Dietary salt intake has significant effects on arterial blood pressure and the development of hypertension. Mechanisms underlying salt-dependent changes in blood pressure remain poorly understood, and it is difficult to assess blood pressure salt-sensitivity clinically. Methods: We examined urinary levels of metabolites in 103 participants of the Dietary Approaches to Stop Hypertension (DASH)-Sodium trial after nearly 30 days on a defined diet containing high sodium (targeting 150 mmol sodium intake per day) or low sodium (50 mmol per day). Targeted chromatography/mass spectrometry analysis was performed in 24 h urine samples for 47 amino metabolites and 10 metabolites related to the tricarboxylic acid cycle. The effect of an identified metabolite on blood pressure was examined in Dahl salt-sensitive rats. Results: Urinary metabolite levels improved the prediction of classification of blood pressure salt-sensitivity based on race, age and sex. Random forest and generalized linear mixed model analyses identified significant (false discovery rate < 0.05) associations of 24 h excretions of ß-aminoisobutyric acid, cystine, citrulline, homocysteine and lysine with systolic blood pressure and cystine with diastolic blood pressure. The differences in homocysteine levels between low- and high-sodium intakes were significantly associated with the differences in diastolic blood pressure. These associations were significant with or without considering demographic factors. Treatment with β-aminoisobutyric acid significantly attenuated high-salt-induced hypertension in Dahl salt-sensitive rats. Conclusion: These findings support the presence of new mechanisms of blood pressure regulation involving metabolic intermediaries, which could be developed as markers or therapeutic targets for salt-sensitive hypertension.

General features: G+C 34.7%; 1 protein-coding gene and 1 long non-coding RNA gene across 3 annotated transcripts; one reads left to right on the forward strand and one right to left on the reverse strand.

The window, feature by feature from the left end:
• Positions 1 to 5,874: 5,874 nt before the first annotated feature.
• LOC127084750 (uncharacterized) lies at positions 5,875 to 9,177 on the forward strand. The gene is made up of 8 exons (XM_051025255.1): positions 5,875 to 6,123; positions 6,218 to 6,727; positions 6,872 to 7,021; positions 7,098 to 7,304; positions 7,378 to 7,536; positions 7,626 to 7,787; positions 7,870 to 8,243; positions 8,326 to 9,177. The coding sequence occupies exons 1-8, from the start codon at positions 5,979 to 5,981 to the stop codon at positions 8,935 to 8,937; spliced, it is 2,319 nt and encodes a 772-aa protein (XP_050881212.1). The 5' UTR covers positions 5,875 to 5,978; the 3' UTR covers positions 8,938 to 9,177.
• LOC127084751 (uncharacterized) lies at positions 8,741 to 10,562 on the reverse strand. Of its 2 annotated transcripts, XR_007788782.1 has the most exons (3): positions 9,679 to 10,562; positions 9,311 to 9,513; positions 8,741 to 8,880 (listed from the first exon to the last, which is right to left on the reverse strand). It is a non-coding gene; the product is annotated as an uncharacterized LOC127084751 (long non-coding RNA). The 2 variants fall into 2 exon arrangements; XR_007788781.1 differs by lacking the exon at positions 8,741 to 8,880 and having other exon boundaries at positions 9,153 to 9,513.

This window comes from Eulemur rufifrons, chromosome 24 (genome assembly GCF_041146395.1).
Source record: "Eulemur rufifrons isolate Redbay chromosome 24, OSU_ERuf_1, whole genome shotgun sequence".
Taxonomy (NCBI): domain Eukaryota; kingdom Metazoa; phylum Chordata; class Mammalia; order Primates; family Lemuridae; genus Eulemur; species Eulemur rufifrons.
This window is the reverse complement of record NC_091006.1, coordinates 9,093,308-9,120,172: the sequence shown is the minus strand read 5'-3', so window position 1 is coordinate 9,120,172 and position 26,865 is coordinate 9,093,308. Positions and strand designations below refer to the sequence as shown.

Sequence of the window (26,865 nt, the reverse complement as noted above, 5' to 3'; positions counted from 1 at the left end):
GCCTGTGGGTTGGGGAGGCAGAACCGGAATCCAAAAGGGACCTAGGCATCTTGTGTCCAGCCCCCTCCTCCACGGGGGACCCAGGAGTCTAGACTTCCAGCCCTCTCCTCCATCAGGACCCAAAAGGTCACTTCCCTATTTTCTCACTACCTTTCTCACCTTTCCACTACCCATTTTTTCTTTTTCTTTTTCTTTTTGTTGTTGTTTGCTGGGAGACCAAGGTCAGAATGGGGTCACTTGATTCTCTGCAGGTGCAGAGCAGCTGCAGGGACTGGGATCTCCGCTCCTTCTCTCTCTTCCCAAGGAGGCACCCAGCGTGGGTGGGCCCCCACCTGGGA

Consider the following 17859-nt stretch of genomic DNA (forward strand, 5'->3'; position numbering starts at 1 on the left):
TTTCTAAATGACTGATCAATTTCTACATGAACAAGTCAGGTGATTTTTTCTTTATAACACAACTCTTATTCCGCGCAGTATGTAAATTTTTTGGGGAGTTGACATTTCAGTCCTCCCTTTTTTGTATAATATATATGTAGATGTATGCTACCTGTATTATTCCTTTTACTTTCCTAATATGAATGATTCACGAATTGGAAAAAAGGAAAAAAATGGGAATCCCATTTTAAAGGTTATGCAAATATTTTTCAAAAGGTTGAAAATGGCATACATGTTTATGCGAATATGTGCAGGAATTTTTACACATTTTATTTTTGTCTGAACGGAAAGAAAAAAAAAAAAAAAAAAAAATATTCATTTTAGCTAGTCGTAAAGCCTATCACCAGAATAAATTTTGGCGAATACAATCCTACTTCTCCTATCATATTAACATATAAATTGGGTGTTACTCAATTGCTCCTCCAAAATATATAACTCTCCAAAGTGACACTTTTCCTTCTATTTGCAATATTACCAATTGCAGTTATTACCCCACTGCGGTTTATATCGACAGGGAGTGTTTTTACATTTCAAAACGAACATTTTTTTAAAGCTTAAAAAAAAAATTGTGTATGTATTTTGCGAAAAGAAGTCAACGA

ASJC Scopus subject areas
- Medicine (miscellaneous)
- Pharmacology, Toxicology and Pharmaceutics (miscellaneous)